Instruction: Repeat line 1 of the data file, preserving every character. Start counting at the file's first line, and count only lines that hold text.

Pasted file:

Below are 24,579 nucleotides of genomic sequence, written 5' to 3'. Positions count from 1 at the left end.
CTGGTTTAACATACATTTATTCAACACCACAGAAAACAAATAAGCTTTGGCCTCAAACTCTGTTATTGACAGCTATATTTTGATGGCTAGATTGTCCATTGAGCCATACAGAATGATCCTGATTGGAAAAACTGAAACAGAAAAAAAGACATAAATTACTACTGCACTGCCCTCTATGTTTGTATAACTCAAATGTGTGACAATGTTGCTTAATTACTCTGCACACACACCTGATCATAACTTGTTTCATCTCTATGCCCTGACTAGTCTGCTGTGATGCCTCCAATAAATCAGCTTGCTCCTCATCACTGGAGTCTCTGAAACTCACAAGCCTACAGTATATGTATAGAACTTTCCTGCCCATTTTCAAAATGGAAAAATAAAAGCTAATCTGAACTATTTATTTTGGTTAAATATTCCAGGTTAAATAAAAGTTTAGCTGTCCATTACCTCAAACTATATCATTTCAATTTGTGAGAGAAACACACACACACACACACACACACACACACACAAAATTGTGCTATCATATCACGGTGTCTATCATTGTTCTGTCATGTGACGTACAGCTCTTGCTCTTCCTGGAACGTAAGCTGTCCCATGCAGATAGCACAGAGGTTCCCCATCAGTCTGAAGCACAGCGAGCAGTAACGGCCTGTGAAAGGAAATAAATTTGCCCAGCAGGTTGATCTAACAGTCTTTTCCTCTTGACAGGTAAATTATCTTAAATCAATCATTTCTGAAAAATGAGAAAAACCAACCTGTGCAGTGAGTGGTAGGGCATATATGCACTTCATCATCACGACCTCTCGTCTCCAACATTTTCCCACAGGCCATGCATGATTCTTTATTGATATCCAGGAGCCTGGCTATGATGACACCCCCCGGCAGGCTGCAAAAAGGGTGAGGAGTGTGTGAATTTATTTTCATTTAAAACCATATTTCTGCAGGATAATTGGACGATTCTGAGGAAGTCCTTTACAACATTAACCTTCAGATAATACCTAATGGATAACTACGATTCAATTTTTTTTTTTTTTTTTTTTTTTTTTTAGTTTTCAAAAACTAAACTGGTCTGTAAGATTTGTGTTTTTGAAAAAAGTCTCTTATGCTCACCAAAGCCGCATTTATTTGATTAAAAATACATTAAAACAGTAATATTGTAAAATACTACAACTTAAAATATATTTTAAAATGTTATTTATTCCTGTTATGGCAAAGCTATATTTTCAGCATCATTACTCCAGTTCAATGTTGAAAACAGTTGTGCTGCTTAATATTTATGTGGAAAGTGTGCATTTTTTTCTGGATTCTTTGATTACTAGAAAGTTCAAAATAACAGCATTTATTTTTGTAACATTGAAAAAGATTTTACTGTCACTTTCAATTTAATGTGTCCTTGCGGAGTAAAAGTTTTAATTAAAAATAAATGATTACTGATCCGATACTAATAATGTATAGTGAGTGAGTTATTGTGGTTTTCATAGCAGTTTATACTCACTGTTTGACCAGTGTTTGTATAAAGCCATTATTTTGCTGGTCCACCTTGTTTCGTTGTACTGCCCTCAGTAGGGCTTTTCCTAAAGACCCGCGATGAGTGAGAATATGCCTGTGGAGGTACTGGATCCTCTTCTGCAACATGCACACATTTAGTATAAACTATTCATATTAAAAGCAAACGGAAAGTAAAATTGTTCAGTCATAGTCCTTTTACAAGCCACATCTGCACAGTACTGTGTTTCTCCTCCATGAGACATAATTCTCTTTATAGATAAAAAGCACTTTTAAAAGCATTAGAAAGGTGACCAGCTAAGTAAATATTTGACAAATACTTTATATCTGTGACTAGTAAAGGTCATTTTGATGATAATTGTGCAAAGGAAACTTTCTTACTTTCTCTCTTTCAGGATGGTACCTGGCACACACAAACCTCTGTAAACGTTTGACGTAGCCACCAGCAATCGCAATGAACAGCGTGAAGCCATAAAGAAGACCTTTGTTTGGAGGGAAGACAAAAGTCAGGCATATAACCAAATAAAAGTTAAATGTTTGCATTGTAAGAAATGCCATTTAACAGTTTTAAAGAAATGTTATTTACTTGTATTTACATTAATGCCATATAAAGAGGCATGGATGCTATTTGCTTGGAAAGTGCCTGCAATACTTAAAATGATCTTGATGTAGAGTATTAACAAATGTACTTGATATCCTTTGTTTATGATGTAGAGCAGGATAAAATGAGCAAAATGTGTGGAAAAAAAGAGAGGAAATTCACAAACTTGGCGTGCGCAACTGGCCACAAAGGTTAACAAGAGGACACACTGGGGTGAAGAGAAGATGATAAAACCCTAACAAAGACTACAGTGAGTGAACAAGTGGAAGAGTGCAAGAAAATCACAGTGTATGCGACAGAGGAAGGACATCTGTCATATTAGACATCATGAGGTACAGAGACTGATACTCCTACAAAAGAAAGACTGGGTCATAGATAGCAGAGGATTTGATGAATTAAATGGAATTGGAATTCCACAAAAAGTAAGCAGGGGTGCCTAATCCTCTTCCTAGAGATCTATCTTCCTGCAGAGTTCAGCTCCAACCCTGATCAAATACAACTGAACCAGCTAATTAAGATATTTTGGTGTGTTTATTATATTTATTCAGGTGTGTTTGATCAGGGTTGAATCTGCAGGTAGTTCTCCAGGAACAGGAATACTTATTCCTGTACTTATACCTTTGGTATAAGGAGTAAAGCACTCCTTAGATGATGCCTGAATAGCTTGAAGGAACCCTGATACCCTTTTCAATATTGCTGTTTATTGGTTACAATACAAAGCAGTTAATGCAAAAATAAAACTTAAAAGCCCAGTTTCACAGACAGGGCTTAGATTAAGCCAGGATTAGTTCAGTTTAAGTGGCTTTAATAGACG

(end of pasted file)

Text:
Below are 24,579 nucleotides of genomic sequence, written 5' to 3'. Positions count from 1 at the left end.